Poetry Discussion 3, Found Poetry, Treatments

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Laurence55's avatar
In my previous journal, I described my personal approach to constructing a found poem. I discussed the physical structure of found poetry and the artistic benefits of searching for texts to incorporate within a poem. In addition, I linked three of my own found poems. These poems, now four with the addition of my newest piece, can be seen here. :below:



The War of Evolution-laurence55.deviantart.com/art/…

Skin Deep-laurence55.deviantart.com/art/…


In this journal, I will be elaborating on the previously mentioned styles of found poetry. These styles, known also as “treatments” describe the manner in which the chosen texts are manipulated for the poem. In found poetry, there are two distinct treatment styles. These styles are “treated” and “untreated” poems. In addition to discussing the main branches of found poetry, I will also take this moment to introduce the concept of “Cento.” Cento is personally one of my favorite methods, and one that is not very well known. :nod:

While I will discuss “untreated” poetry for the purpose of this journal, I do not feel it allows writers to experience the full process of “recycling” their chosen texts. :no:

As I mentioned previously, treated poetry occurs when the text of a literary work has been changed dramatically. In a treated poem, the text is altered to the point that the original work is often unrecognizable. This manner of writing requires that the poet use their editing skills to weave the lines into a cohesive format. This process of building the poem allows writers to examine and redefine the relationships that exist between words. For me, this is important because it illustrates how simply restructuring words can open entirely new avenues of discussion and thought. :nod: :whisper:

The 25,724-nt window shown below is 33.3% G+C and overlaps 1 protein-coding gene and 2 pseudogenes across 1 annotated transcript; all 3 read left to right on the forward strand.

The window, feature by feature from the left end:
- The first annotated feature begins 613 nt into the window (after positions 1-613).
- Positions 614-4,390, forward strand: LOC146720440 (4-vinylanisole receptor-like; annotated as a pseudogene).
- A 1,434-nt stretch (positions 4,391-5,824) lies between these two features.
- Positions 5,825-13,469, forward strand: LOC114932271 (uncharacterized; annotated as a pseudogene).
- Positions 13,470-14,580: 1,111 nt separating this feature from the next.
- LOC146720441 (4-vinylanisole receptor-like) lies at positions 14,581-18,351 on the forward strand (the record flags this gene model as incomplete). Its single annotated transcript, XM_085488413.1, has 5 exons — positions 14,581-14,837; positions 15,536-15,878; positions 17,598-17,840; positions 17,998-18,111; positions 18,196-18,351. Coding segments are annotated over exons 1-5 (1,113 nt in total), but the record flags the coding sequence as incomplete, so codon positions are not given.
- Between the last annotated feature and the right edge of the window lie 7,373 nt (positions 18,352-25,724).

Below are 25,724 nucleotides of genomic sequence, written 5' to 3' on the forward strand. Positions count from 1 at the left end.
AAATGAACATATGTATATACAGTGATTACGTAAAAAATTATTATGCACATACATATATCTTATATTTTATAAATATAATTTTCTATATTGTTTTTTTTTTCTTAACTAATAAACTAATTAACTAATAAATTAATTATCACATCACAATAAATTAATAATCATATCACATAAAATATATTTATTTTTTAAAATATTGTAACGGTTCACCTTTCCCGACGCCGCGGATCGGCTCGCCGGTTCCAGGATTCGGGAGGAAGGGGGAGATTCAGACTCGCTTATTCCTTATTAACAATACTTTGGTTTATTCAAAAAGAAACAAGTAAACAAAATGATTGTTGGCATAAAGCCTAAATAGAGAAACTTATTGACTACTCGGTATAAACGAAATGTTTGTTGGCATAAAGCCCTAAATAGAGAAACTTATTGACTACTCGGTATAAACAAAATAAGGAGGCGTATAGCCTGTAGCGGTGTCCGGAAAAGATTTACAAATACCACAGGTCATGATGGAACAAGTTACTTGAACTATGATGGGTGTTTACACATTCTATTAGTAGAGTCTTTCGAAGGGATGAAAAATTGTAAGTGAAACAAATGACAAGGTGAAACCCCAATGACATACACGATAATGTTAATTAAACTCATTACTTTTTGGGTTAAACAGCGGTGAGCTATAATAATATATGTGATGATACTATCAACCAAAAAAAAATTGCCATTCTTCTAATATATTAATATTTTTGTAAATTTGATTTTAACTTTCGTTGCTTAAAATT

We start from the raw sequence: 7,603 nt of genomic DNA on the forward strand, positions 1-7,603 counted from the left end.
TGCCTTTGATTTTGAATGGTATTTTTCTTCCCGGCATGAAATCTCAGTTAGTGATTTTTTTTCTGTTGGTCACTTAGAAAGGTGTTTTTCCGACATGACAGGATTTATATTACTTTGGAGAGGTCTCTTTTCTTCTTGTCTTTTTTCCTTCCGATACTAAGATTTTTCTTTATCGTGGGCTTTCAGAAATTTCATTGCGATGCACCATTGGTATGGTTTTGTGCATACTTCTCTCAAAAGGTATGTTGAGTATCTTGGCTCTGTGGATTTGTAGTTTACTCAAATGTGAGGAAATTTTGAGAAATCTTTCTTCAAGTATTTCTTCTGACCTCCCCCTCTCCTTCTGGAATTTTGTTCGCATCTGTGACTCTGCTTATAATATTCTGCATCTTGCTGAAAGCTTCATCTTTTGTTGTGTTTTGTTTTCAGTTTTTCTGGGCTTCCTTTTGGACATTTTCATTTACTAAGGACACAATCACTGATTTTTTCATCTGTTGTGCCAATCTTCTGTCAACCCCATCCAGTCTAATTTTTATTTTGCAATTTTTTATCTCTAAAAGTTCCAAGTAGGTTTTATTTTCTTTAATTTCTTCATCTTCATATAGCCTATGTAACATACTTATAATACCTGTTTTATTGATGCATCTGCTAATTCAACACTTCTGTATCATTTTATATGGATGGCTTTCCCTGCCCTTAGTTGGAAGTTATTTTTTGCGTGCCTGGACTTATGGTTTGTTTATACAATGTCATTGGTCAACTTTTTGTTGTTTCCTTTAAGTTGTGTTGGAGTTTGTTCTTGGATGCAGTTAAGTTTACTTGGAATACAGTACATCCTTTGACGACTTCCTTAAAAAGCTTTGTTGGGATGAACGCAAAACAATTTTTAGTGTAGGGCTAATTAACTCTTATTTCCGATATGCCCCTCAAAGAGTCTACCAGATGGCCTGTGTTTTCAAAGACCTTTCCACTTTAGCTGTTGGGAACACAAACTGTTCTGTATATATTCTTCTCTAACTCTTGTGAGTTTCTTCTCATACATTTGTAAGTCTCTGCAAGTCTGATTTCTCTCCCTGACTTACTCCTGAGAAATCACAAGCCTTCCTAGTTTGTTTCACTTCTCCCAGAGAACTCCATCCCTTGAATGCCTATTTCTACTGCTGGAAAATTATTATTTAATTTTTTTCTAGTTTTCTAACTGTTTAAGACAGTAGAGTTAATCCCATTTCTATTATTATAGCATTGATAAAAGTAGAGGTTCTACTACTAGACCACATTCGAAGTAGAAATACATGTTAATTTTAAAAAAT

Far more popular than untreated found poetry, treated poems are usually the result of taking bits and pieces from distinct literary works or by different articles within the same body of work. In my opinion, completely reconstructing sentences prevents students from simply plastering lines together without consciously thinking of their placement in the poem. In the words of Linda Austin, “good found poetry takes work.”

…and some craziness I might add ;-)

While treated poetry completely dissects lines and passages, untreated found poems work by keeping passages and lines in pretty much the same format. While I am not a fan of found poems that are too untreated, the technique can be used effectively when writing a cento, which I will introduce shortly.

Whether a found poem is treated or untreated, the process of putting one together is essentially the same. The difference lies in how much the text is restructured. :nod:

In addition to treated and untreated found poems, there is a third method known as Cento. Cento makes use of lines or stanzas coming only from other poems. Cento poems can be classed either as treated or untreated, depending on how you space and break up stanzas. Another interesting aspect of Cento poetry is that lines can be repeated. :jawdrop:

That is all for now. In my next and final journal about found poetry, I will be discussing the issue that I feel is most important for anyone wishing to experiment with the style. This is the issue of copyrights (insert dramatic theme music). Being that found poetry is comprised completely of lines from other texts, it is very important that you state what works or articles you actually used. This journal will probably be the most involved as I want to be sure I include as many details as I can. All suggestions are welcome. :please:

I would also like to take this moment and thank :iconesin: for not only bringing this topic to my attention, but also helping me with research.

Stay tuned! As always, please note me with questions, comments, or rants :peace:

P.S.- I have listed some links here with information about found poetry and examples of the style. check them out :below:



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livingtoxic's avatar
Found poetry reminds me of assemblages and collage in arts.

Treated found poetry seems like a interesting way to learn about poetry, for beginners and experienced poets alike.

Thanks for the bringing up the topic of 'found poetry'. Very useful resource!